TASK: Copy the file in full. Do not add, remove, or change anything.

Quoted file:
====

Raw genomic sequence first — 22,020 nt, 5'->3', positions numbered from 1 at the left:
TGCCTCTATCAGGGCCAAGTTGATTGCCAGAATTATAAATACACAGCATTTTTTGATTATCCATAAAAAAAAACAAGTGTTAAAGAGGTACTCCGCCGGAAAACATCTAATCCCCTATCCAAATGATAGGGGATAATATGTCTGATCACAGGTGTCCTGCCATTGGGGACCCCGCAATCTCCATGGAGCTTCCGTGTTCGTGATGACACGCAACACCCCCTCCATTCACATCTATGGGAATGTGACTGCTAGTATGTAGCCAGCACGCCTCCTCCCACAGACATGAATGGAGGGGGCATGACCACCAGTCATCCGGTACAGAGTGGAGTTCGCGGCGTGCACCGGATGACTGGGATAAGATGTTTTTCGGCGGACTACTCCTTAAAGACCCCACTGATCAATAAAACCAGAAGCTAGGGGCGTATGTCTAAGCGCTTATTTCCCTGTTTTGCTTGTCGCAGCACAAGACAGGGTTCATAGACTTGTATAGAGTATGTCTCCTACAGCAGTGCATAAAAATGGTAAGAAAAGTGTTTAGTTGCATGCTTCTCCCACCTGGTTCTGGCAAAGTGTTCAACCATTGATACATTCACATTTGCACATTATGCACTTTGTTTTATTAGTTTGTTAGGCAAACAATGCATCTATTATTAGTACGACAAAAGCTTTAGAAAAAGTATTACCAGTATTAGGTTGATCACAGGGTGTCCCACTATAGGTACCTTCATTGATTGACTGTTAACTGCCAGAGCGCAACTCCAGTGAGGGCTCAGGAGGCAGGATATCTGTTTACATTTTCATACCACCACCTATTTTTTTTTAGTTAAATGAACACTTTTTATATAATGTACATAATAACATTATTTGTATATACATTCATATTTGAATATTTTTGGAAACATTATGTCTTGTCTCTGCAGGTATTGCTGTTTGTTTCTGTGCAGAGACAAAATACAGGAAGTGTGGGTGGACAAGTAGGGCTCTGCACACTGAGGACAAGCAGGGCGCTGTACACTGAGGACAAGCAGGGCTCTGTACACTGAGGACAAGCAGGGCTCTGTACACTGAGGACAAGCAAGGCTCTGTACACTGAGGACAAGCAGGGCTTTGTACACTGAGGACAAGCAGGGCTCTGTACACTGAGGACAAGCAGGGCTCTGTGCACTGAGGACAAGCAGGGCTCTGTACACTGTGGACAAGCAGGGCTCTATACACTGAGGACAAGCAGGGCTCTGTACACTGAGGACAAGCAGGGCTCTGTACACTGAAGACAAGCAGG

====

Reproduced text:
Raw genomic sequence first — 22,020 nt, 5'->3', positions numbered from 1 at the left:
TGCCTCTATCAGGGCCAAGTTGATTGCCAGAATTATAAATACACAGCATTTTTTGATTATCCATAAAAAAAAACAAGTGTTAAAGAGGTACTCCGCCGGAAAACATCTAATCCCCTATCCAAATGATAGGGGATAATATGTCTGATCACAGGTGTCCTGCCATTGGGGACCCCGCAATCTCCATGGAGCTTCCGTGTTCGTGATGACACGCAACACCCCCTCCATTCACATCTATGGGAATGTGACTGCTAGTATGTAGCCAGCACGCCTCCTCCCACAGACATGAATGGAGGGGGCATGACCACCAGTCATCCGGTACAGAGTGGAGTTCGCGGCGTGCACCGGATGACTGGGATAAGATGTTTTTCGGCGGACTACTCCTTAAAGACCCCACTGATCAATAAAACCAGAAGCTAGGGGCGTATGTCTAAGCGCTTATTTCCCTGTTTTGCTTGTCGCAGCACAAGACAGGGTTCATAGACTTGTATAGAGTATGTCTCCTACAGCAGTGCATAAAAATGGTAAGAAAAGTGTTTAGTTGCATGCTTCTCCCACCTGGTTCTGGCAAAGTGTTCAACCATTGATACATTCACATTTGCACATTATGCACTTTGTTTTATTAGTTTGTTAGGCAAACAATGCATCTATTATTAGTACGACAAAAGCTTTAGAAAAAGTATTACCAGTATTAGGTTGATCACAGGGTGTCCCACTATAGGTACCTTCATTGATTGACTGTTAACTGCCAGAGCGCAACTCCAGTGAGGGCTCAGGAGGCAGGATATCTGTTTACATTTTCATACCACCACCTATTTTTTTTTAGTTAAATGAACACTTTTTATATAATGTACATAATAACATTATTTGTATATACATTCATATTTGAATATTTTTGGAAACATTATGTCTTGTCTCTGCAGGTATTGCTGTTTGTTTCTGTGCAGAGACAAAATACAGGAAGTGTGGGTGGACAAGTAGGGCTCTGCACACTGAGGACAAGCAGGGCGCTGTACACTGAGGACAAGCAGGGCTCTGTACACTGAGGACAAGCAGGGCTCTGTACACTGAGGACAAGCAAGGCTCTGTACACTGAGGACAAGCAGGGCTTTGTACACTGAGGACAAGCAGGGCTCTGTACACTGAGGACAAGCAGGGCTCTGTGCACTGAGGACAAGCAGGGCTCTGTACACTGTGGACAAGCAGGGCTCTATACACTGAGGACAAGCAGGGCTCTGTACACTGAGGACAAGCAGGGCTCTGTACACTGAAGACAAGCAGG